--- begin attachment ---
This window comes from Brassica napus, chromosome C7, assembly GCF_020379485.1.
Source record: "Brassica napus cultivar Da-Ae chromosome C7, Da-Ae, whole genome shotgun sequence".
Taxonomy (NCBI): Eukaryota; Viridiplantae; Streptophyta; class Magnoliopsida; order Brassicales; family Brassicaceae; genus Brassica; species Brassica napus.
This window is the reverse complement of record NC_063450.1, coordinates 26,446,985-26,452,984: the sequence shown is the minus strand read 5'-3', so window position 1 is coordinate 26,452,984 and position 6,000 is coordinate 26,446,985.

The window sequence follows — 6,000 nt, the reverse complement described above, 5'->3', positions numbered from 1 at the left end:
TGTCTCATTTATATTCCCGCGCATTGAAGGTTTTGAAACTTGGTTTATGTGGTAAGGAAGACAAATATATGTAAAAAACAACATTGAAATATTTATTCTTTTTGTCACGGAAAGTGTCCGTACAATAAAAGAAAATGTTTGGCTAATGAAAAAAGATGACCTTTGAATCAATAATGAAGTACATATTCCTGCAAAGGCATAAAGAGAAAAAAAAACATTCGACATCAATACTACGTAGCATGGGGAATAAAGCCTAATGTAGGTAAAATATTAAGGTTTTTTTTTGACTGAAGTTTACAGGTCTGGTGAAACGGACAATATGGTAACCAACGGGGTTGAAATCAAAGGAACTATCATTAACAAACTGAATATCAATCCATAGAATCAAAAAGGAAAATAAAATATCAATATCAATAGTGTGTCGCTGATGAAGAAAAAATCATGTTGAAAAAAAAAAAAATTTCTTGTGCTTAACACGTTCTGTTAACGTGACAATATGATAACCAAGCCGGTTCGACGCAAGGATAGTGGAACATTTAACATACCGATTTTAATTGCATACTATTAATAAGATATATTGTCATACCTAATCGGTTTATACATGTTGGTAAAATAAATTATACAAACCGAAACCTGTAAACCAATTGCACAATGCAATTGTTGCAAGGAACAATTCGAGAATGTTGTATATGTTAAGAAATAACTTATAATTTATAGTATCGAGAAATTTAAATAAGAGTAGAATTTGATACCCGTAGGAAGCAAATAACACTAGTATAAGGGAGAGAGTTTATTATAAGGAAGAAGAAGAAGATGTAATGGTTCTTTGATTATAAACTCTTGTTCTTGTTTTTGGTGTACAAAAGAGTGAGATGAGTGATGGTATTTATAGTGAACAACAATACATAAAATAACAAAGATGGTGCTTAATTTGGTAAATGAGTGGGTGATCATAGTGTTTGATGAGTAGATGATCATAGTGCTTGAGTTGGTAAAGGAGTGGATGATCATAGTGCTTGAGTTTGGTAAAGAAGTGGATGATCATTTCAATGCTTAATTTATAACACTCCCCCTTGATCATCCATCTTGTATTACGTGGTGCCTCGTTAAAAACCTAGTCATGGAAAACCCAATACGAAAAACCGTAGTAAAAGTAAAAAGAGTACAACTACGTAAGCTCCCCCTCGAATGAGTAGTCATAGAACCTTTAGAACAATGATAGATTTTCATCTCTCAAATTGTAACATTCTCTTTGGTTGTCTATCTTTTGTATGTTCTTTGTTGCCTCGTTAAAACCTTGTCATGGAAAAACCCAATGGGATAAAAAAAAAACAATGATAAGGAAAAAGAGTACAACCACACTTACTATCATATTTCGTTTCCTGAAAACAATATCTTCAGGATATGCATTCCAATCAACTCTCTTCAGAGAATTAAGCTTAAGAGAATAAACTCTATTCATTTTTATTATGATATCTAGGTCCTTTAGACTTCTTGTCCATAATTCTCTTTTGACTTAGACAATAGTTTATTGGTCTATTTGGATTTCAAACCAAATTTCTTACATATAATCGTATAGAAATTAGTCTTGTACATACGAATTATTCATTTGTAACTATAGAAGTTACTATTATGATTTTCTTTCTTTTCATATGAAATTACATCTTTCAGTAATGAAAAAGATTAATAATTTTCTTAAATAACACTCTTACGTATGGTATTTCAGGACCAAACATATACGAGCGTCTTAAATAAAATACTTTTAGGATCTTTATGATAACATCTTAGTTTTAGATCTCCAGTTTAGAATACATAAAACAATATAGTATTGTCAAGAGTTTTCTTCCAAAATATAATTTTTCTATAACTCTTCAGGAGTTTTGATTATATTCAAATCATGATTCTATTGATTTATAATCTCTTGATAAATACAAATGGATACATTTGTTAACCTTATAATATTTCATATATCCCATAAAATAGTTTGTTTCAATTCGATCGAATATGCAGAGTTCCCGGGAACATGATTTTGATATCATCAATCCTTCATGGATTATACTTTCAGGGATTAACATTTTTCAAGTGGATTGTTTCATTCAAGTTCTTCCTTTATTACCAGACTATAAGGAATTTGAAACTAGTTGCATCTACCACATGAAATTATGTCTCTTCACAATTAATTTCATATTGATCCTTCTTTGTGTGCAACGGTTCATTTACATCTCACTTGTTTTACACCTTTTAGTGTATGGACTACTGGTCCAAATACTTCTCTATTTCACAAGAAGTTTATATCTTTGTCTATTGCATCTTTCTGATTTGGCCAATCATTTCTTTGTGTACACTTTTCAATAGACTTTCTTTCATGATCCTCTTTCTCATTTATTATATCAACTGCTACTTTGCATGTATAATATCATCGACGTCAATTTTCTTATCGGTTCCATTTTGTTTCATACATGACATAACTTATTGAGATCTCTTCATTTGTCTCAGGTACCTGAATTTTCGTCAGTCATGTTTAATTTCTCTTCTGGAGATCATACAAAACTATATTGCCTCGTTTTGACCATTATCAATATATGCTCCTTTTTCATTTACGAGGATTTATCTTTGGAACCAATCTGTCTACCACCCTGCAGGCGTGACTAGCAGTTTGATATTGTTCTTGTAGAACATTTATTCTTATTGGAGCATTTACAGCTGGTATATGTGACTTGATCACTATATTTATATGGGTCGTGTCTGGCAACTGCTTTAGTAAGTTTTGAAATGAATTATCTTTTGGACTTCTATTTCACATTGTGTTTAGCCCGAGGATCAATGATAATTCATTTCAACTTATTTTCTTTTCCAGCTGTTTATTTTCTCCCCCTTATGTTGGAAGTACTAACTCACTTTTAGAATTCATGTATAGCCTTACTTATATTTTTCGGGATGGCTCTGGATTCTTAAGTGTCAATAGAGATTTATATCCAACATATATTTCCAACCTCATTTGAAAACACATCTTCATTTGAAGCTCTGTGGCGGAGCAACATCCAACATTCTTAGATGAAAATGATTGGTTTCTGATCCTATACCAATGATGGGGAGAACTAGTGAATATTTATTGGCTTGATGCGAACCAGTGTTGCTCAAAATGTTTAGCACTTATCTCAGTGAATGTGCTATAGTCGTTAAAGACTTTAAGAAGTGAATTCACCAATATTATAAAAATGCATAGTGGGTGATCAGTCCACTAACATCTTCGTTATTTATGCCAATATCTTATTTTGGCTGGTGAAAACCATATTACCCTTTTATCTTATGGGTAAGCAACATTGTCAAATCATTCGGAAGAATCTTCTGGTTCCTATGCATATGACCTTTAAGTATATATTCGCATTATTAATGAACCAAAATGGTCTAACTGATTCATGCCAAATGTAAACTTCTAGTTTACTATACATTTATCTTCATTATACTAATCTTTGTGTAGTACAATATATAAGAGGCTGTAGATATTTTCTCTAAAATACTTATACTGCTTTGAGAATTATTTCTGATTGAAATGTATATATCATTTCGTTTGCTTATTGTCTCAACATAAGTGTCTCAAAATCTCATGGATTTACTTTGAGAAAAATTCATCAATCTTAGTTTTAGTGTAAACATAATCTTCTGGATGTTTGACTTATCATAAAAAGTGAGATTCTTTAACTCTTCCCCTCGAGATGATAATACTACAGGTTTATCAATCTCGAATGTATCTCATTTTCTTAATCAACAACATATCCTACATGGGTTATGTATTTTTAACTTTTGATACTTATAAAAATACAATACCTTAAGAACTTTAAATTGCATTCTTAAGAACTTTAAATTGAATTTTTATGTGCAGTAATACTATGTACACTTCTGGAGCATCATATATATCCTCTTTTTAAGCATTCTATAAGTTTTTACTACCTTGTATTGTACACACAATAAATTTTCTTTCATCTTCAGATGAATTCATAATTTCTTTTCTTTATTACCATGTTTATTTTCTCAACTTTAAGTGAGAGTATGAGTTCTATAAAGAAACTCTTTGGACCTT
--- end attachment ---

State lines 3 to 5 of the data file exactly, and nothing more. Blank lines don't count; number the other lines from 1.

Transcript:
Taxonomy (NCBI): Eukaryota; Viridiplantae; Streptophyta; class Magnoliopsida; order Brassicales; family Brassicaceae; genus Brassica; species Brassica napus.
This window is the reverse complement of record NC_063450.1, coordinates 26,446,985-26,452,984: the sequence shown is the minus strand read 5'-3', so window position 1 is coordinate 26,452,984 and position 6,000 is coordinate 26,446,985.

The window sequence follows — 6,000 nt, the reverse complement described above, 5'->3', positions numbered from 1 at the left end: